Case: United States v. Lichtenberger
      Court: U.S. Court of Appeals Sixth Circuit ( Published Opinion )
      Judges: Donald, Merritt, and Stranch
      Issues:

      Search & seizure; Suppression of data from a laptop computer viewed without a search warrant; U.S. Const. amend. IV; The “private search doctrine”; United States v. Jacobsen; Walter v. United States; United States v. Allen; Whether the officer’s search remained “within the scope” of the initial private search; United States v. Richards (Unpub. 6th Cir.); United States v. Williams; Riley v. California; Wyoming v. Houghton; The “virtual certainty” requirement; United States v. Runyan (5th Cir.); Rann v. Atchison (7th Cir.); United States v. Tosti (9th Cir.)

      Summary:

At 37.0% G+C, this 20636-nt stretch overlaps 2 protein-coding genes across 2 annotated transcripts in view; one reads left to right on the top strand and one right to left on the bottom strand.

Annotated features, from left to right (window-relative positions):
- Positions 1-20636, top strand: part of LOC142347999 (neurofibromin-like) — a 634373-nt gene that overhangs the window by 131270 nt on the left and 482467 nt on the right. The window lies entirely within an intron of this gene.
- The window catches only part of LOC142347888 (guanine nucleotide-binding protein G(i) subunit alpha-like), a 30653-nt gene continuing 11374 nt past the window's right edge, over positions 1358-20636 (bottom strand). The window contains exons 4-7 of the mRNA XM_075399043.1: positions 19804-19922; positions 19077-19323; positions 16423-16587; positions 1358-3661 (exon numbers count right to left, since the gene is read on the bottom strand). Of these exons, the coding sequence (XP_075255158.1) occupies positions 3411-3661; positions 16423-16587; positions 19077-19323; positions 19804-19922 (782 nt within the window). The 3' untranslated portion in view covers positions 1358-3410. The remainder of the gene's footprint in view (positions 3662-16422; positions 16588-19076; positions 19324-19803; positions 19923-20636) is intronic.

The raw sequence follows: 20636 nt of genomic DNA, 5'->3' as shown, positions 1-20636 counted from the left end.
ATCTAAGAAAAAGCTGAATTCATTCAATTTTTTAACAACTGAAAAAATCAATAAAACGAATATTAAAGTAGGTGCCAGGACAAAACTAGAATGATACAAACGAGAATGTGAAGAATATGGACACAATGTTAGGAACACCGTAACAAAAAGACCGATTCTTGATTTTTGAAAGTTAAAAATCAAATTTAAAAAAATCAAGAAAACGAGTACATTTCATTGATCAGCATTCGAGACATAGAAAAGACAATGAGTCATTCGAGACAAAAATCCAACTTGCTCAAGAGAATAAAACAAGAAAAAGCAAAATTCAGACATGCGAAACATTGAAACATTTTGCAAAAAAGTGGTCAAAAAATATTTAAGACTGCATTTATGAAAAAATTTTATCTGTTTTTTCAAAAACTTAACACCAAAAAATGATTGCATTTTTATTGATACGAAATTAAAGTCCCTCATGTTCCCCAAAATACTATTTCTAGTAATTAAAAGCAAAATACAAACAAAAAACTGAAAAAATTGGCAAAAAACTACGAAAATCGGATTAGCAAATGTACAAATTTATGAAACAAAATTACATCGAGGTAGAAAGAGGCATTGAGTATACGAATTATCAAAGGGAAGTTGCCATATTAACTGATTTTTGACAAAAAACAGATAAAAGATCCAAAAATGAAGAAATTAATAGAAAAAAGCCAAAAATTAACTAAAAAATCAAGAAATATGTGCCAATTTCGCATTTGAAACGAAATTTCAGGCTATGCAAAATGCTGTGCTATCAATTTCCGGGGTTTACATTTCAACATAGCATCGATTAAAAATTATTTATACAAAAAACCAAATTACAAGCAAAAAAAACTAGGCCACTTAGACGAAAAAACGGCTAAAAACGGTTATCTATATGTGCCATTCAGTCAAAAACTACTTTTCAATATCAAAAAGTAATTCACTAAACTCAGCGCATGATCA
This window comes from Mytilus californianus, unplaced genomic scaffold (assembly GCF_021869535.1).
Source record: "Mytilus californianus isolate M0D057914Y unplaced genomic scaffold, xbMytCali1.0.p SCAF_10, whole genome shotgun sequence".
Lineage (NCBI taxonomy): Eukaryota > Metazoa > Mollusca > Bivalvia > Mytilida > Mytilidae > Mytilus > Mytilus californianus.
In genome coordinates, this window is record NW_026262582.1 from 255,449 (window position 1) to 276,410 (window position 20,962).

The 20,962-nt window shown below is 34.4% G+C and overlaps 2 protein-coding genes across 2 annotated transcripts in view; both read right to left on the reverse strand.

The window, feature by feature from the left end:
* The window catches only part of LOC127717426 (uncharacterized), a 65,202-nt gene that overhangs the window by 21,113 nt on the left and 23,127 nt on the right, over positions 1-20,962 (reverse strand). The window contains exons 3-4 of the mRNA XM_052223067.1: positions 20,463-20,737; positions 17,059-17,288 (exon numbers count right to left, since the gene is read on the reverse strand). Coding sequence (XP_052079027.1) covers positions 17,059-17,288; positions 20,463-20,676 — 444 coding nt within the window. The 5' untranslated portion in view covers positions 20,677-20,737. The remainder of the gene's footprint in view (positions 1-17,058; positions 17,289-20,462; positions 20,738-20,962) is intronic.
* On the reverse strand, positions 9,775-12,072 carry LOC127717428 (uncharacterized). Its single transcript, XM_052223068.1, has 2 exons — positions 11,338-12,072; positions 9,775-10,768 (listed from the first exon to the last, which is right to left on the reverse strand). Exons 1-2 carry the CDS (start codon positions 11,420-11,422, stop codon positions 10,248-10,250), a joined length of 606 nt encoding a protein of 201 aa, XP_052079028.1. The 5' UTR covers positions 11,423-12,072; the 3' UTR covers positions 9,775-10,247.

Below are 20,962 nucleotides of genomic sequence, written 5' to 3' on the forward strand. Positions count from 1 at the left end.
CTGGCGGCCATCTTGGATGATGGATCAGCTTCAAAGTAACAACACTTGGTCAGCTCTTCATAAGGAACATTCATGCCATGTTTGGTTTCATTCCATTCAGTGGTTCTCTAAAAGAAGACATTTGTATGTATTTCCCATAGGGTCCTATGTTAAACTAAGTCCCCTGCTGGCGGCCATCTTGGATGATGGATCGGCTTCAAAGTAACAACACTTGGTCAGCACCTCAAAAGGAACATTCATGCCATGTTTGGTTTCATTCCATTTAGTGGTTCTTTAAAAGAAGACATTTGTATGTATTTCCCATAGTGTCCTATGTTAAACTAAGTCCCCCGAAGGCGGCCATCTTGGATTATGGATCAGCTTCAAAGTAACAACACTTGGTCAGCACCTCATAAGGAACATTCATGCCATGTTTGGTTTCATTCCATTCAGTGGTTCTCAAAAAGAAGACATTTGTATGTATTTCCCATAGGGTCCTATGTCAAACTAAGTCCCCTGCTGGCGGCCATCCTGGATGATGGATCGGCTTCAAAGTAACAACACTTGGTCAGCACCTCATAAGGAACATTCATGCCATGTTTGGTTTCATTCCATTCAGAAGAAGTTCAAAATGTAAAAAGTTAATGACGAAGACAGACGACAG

A police officer’s warrantless review of the defendant’s laptop data exceeded the scope of the private search conducted earlier that day, and violated his Fourth Amendment rights to be free from an unreasonable search and seizure. Because defendant-Lichtenberger had failed to register as a sex offender, he was arrested at the home he shared with KH. After his arrest, KH “hacked into Lichtenberger’s personal laptop computer, where she discovered a number of images of child pornography.” She then contacted the police, and Officer H asked to see what she had found. He reviewed some images on the laptop, and then obtained a warrant for the laptop and its contents. When Lichtenberger moved to suppress the laptop evidence, the government argued that the officer’s review “was valid under the private search doctrine, which permits a government agent to verify the illegality of evidence discovered during a private search.” The district court granted the defendant’s motion to suppress, and the court affirmed, holding that even though KH’s initial private search was legal under Jacobsen, Officer H’s search exceeded the scope of KH’s earlier search. To remain within the scope of KH’s search, H “had to proceed with ‘virtual certainty’ that the ‘inspection of the [laptop] and its contents would not tell [him] anything more than he already had been told’” by KH. However, “not only was there no virtual certainty that [H’s] review was limited to the photographs from [KH’s] earlier search, there was a very real possibility [H] exceeded the scope of [KH’s] search and that he could have discovered something else on Lichtenberger’s laptop that was private, legal, and unrelated to the allegations prompting the search[.]” The “lack of ‘virtual certainty’” was dispositive. The court also noted that “[t]he need to confirm the laptop’s contents on-site was not immediate[,]” and the laptop did not pose any “cognizable, immediate threat . . . .” The court considered the “extensive privacy interests at stake in searches of a laptop,” weighed that against “the government’s interest in conducting the search,” and concluded that the evidence must be suppressed. Affirmed.